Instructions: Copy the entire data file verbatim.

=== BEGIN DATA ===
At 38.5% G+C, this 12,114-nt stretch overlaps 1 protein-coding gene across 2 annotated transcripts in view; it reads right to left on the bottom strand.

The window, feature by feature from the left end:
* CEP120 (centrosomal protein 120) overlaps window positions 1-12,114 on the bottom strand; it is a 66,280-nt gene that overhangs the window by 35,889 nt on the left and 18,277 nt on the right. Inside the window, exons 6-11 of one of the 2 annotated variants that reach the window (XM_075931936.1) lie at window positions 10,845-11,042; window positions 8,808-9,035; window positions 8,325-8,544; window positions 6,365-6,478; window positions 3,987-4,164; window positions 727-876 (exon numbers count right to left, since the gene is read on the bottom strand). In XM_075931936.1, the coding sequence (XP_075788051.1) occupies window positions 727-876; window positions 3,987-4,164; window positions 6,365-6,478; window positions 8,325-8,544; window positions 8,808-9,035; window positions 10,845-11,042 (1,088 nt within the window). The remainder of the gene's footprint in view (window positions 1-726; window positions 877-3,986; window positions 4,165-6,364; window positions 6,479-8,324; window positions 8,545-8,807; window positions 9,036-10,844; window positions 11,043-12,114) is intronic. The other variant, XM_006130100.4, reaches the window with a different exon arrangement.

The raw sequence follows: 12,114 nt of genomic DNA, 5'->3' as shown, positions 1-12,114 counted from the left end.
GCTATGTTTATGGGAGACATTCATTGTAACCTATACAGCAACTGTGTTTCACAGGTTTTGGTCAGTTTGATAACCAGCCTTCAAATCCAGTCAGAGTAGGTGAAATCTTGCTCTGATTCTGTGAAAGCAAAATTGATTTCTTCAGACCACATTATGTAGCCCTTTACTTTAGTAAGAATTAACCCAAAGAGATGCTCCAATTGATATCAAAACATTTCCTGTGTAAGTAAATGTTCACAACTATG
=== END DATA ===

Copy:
At 38.5% G+C, this 12,114-nt stretch overlaps 1 protein-coding gene across 2 annotated transcripts in view; it reads right to left on the bottom strand.

The window, feature by feature from the left end:
* CEP120 (centrosomal protein 120) overlaps window positions 1-12,114 on the bottom strand; it is a 66,280-nt gene that overhangs the window by 35,889 nt on the left and 18,277 nt on the right. Inside the window, exons 6-11 of one of the 2 annotated variants that reach the window (XM_075931936.1) lie at window positions 10,845-11,042; window positions 8,808-9,035; window positions 8,325-8,544; window positions 6,365-6,478; window positions 3,987-4,164; window positions 727-876 (exon numbers count right to left, since the gene is read on the bottom strand). In XM_075931936.1, the coding sequence (XP_075788051.1) occupies window positions 727-876; window positions 3,987-4,164; window positions 6,365-6,478; window positions 8,325-8,544; window positions 8,808-9,035; window positions 10,845-11,042 (1,088 nt within the window). The remainder of the gene's footprint in view (window positions 1-726; window positions 877-3,986; window positions 4,165-6,364; window positions 6,479-8,324; window positions 8,545-8,807; window positions 9,036-10,844; window positions 11,043-12,114) is intronic. The other variant, XM_006130100.4, reaches the window with a different exon arrangement.

The raw sequence follows: 12,114 nt of genomic DNA, 5'->3' as shown, positions 1-12,114 counted from the left end.
GCTATGTTTATGGGAGACATTCATTGTAACCTATACAGCAACTGTGTTTCACAGGTTTTGGTCAGTTTGATAACCAGCCTTCAAATCCAGTCAGAGTAGGTGAAATCTTGCTCTGATTCTGTGAAAGCAAAATTGATTTCTTCAGACCACATTATGTAGCCCTTTACTTTAGTAAGAATTAACCCAAAGAGATGCTCCAATTGATATCAAAACATTTCCTGTGTAAGTAAATGTTCACAACTATG